The Eagles added DeVonta Smith during the offseason, and this offense should feature much more intermediate passing than last year, while Philadelphia will also do more in the screen game. In a weird season where Hurts was thrust into a starting role with poor receivers and a revolving door of an offensive line, the situation was clearly less than ideal. The Eagles had the most combinations of starting offensive lines in the NFL last year, while Hurts was under pressure on 37.8% of his dropbacks, one of the highest marks in the league. If Andre Dillard can stay healthy and take a step forward, this can easily return to being a top-five offensive line, especially with Lane Johnson, Brandon Brooks and Jason Kelce still there. (Check out the FTN Fantasy advanced passing stats for more.) We should also see more play-action passing from the Eagles this season, which could be awesome for Hurts. Although it was in a small sample size, Hurts was impressive, as he ranked inside the top-12 in adjusted completion percentage off play-action. Meanwhile, his 16.5% difference in completion rate easily led the league and the Eagles play-action rate is certainly set to increase in 2021. With a full offseason under his belt and a better situation around him, expect Hurts to post much better passing numbers in his second season. 

Fantasy football ADP stock watch – Jalen Hurts

Hurts is being drafted as a top-12 quarterback in most leagues, but lately it has been a lot closer to top-10. This is where he should be selected and if he comes off draft boards around QB7 or QB8, I totally get it. There is so much upside with Hurts, not only because of the rushing numbers he’ll put up, but also because he is a better passer than last year’s numbers suggest. There seems to be a consensus top-five at the position in fantasy this season but if you pass on that tier, Hurts is an ideal candidate later on in drafts. Veterans such as Ryan Tannehill and Tom Brady are being drafted right around Hurts and while they are all very close, the ceiling for Hurts is massive.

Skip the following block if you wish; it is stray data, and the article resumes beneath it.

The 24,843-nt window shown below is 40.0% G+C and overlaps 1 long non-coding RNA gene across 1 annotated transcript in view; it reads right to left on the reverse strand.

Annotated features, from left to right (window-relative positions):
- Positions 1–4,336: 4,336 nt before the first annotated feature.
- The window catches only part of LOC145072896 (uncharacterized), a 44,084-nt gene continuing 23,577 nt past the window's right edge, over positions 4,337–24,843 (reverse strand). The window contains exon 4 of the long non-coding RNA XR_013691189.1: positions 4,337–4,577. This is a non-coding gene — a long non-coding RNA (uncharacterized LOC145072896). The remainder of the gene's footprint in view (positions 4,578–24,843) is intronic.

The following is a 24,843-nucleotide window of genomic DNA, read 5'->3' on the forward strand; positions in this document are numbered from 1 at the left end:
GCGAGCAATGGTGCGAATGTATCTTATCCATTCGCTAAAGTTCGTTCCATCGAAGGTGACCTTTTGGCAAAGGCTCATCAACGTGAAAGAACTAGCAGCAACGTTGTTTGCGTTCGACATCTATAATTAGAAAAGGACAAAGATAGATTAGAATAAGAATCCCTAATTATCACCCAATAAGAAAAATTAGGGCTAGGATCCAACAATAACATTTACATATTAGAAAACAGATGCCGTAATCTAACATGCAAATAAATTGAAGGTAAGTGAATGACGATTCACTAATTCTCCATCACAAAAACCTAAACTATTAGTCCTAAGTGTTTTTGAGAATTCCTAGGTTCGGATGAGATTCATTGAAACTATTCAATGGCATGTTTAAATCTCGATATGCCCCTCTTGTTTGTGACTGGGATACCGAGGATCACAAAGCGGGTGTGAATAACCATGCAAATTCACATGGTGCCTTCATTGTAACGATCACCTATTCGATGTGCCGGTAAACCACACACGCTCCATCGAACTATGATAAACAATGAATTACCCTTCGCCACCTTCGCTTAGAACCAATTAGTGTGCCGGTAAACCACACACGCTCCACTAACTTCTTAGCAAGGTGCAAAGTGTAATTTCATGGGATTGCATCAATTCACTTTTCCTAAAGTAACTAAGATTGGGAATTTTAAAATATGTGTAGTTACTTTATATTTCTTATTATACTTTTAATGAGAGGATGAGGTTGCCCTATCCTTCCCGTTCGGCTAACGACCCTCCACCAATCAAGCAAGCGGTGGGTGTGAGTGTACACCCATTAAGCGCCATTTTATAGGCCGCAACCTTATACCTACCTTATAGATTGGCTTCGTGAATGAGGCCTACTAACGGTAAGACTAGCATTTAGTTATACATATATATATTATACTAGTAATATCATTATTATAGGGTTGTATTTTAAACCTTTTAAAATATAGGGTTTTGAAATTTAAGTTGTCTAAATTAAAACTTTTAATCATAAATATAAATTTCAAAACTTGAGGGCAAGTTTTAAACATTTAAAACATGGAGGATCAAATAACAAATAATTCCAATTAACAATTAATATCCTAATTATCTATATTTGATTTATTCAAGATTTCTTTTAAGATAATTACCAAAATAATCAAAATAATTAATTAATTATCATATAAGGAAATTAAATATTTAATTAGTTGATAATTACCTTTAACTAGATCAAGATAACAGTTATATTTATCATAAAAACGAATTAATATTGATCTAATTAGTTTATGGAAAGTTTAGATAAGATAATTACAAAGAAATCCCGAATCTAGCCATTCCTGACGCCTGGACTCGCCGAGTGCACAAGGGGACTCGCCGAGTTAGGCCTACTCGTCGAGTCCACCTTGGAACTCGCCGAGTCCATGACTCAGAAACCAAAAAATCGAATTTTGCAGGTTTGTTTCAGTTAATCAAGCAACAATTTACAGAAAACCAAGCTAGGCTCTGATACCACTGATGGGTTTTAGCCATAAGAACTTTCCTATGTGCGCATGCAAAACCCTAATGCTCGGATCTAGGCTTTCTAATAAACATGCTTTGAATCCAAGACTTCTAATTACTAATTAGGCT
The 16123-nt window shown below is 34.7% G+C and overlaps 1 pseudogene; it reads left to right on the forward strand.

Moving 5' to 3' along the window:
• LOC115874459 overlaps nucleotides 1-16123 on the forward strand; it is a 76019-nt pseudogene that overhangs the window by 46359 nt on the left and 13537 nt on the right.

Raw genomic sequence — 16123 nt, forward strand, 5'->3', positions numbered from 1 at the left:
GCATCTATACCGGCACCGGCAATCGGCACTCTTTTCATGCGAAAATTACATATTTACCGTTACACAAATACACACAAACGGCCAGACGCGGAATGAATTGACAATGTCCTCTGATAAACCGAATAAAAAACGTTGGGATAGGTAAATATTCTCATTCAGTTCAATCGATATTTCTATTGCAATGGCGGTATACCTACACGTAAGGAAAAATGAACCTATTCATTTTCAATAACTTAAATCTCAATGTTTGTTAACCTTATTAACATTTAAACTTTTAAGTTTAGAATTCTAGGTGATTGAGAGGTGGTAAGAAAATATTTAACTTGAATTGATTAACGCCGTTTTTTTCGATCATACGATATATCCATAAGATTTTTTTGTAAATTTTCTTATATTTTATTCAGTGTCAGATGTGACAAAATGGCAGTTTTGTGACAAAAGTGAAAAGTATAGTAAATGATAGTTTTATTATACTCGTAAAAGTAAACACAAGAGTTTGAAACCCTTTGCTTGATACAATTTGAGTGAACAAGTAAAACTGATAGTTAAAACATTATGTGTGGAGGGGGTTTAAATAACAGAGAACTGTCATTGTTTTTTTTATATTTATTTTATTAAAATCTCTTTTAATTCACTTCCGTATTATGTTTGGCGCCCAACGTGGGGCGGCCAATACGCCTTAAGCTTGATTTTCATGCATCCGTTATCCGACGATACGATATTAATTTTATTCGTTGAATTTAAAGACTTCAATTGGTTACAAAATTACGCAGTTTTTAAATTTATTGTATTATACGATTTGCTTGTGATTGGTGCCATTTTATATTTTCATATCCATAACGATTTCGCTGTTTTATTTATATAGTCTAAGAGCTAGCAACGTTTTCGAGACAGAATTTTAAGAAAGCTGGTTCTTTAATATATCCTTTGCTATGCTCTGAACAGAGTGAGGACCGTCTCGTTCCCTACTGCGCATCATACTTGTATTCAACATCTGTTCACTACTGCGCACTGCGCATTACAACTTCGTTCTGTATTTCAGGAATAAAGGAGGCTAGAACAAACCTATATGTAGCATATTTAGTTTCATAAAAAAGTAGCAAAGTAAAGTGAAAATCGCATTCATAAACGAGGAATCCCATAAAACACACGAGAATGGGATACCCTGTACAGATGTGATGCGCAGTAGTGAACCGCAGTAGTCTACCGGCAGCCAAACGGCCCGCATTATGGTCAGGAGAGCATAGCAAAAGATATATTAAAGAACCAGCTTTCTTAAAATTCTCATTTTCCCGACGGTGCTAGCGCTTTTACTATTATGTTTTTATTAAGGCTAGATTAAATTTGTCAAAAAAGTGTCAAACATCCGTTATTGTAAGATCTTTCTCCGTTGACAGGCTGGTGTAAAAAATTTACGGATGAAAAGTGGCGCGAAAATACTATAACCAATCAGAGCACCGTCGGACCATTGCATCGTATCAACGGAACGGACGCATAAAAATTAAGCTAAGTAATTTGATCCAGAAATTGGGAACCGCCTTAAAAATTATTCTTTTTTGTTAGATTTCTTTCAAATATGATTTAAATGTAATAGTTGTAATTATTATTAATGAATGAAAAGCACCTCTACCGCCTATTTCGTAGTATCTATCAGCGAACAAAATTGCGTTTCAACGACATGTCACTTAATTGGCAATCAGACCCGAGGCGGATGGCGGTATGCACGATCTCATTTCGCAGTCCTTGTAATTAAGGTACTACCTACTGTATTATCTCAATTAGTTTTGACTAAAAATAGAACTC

(Get an All Access pass to FTN NFL coverage across all sites for $349.99.)

NFL fantasy football ranking – Jalen Hurts

(Check out Jeff Ratcliffe’s top 100 0.5 PPR rankings.)

Speaking of Tannehill and Brady, both signal callers are ranked just behind Hurts in FTN’s consensus rankings ahead of the season. He slides in as the QB9 and that feels right, especially with Aaron Rodgers firmly back in the top-seven now that he’s back with the Packers. Hurts undoubtedly has top-five upside at the position in 2021, especially with the Philadelphia pass-catchers appearing to be much improved from a season ago. Given his elite rushing production, the weekly floor will always be there with Hurts but when you consider that his passing numbers are going to improve tremendously in year two, you begin to truly realize the massive upside he has this season. 

Previous Fantasy coaching & coordinator breakdown: ARZ Next Fantasy football player profile: Cole Kmet